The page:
Further distancing Purdue from a standard Big Ten outfit is the fact that the Boilermakers have largely struggled to run the ball this season. The Boilermakers average just 74.9 rushing yards per game, the second worst mark in the country, and have just one scholarship running back available on Saturday, according to Brohm. 

As a team, Purdue has cracked the 100-yard rushing barrier just once, in the second game of its regular season against UConn. The Boilermakers were held to -13 rushing yards against Wisconsin last weekend and were also held to negative rushing yardage by Nebraska when the two teams met in 2020.

“Purdue is a big pass-heavy team, I don’t think they have a big identity in the run game,” Robinson said. “I think we held them to -2 rushing yards last year which is a big positive for us… I know we can handle the run game, we just have to do our job.”

On the other side of the ball, the health of Martinez was a crucial bye week storyline in the days following Nebraska’s 30-23 loss. Nebraska’s quarterback said on Monday that he “definitely wasn’t 100%” against the Golden Gophers, but both he and Frost stressed that there won’t be any injury concerns when Saturday rolls around.

“Adrian is good, he’s going to be 100% on Saturday,” Frost said at Monday’s press conference.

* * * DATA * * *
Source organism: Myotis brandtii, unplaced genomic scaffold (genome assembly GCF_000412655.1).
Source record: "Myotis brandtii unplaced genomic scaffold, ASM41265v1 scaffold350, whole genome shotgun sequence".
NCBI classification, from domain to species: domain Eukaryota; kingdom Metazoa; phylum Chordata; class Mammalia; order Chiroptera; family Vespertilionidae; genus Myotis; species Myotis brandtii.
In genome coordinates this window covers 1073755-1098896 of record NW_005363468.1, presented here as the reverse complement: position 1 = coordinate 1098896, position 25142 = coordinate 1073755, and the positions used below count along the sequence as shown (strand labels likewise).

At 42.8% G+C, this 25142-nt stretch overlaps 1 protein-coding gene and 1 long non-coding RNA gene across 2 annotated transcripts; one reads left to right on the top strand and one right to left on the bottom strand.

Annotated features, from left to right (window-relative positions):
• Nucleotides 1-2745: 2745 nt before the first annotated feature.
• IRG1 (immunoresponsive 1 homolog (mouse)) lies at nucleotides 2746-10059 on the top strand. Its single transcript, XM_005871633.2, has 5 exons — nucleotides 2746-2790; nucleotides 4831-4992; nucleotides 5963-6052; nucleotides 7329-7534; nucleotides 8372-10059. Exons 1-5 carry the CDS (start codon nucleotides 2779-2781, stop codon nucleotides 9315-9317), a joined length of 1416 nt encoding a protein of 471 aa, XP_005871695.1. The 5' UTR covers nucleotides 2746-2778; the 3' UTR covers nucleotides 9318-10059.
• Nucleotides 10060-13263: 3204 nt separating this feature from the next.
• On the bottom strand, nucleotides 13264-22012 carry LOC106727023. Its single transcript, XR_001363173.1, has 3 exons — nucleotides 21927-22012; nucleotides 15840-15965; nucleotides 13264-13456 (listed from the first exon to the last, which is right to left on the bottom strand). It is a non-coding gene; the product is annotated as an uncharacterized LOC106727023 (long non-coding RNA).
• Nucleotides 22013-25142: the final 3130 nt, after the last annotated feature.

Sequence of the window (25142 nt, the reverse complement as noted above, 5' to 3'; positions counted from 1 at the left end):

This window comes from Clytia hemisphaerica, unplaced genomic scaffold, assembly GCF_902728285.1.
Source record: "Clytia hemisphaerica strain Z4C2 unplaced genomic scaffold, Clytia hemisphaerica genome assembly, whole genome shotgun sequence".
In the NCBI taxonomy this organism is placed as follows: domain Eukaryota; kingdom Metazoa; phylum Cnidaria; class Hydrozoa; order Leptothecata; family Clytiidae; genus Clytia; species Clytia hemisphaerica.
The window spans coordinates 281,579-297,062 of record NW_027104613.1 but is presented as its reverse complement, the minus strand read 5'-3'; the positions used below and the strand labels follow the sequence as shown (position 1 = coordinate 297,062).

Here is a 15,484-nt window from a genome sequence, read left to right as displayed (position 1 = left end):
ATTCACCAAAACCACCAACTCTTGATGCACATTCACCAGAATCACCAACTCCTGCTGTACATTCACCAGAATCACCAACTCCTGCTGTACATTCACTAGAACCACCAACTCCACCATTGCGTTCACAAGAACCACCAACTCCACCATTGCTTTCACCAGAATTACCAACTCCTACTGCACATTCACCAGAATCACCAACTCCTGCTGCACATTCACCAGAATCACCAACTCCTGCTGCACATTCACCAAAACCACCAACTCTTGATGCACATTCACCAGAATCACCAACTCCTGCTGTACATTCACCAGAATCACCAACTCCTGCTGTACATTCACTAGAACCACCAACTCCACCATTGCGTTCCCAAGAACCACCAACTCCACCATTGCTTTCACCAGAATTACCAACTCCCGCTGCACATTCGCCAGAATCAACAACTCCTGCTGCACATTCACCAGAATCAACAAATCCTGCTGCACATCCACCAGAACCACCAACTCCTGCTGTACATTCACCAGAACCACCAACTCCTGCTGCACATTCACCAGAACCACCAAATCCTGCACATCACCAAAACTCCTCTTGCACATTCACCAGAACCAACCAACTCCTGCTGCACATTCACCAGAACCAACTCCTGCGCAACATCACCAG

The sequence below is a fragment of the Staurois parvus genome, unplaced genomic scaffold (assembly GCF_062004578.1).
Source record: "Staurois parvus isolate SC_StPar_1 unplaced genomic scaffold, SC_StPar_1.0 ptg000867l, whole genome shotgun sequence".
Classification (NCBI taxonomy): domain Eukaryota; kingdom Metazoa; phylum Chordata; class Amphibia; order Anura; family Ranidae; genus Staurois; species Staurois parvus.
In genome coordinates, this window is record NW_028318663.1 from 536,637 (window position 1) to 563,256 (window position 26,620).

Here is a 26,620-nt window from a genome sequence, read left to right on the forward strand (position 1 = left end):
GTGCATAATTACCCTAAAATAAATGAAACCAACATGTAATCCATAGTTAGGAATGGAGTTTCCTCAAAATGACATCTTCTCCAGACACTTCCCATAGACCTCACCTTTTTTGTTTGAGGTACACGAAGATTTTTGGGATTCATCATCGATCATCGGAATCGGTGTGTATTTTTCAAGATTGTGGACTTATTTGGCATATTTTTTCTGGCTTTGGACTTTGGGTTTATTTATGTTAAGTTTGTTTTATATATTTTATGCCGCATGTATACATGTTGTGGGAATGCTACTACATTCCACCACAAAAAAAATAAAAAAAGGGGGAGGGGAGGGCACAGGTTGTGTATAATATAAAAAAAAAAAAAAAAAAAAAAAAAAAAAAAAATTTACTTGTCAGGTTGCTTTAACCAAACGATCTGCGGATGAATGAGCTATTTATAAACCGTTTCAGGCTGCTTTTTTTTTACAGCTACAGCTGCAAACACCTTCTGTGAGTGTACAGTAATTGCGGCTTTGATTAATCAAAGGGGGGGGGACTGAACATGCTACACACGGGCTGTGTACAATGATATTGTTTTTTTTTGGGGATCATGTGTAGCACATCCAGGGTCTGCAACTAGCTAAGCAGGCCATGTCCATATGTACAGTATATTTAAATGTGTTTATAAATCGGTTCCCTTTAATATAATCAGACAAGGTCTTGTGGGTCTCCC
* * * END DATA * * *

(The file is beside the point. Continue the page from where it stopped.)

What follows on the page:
While Purdue may not match the offensive profile of a Big Ten team, it certainly does fit the bill defensively, which will require Martinez to be on his toes. Junior defensive end George Karlaftis leads that charge, a 6-foot-4, 275-pound edge rusher projected to be a first-round selection in the 2022 NFL Draft.

The 2020 Second-Team All-Big Ten selection and 2019 First-Team Associated Press Freshman All-American has continued to produce while receiving significant attention from opposing offensive lines in 2021. Through seven games, Karlaftis has 24 tackles, 5.5 tackles for loss, three sacks and two forced fumbles. 

“When you come to the Big Ten, you come to play the cream of the crop, and that’s why I wanted to come here,” freshman offensive lineman Turner Corcoran said at Monday’s press conference. “These guys that I’ve been facing all year are the cream of the crop, the Aidan Hutchinson’s, all of those guys… It’s just another opportunity to become better.”

The Huskers’ margin for error when it comes to their postseason aspirations are growing slimmer with each passing week, especially with ranked matchups against Iowa and Ohio State looming and a formidable road clash with Wisconsin still on the schedule.

Reaching never-before-seen heights under Frost is certainly a main goal as Nebraska begins the final third of its regular-season schedule, but not the most important one on the Huskers’ mind.

“[Bowl eligibility] is definitely our main goal, but right now we’re focused on Purdue,” Corcoran said.

If Nebraska’s focus slips on Saturday, however, all of its postseason dreams could fade away before the calendar turns to November.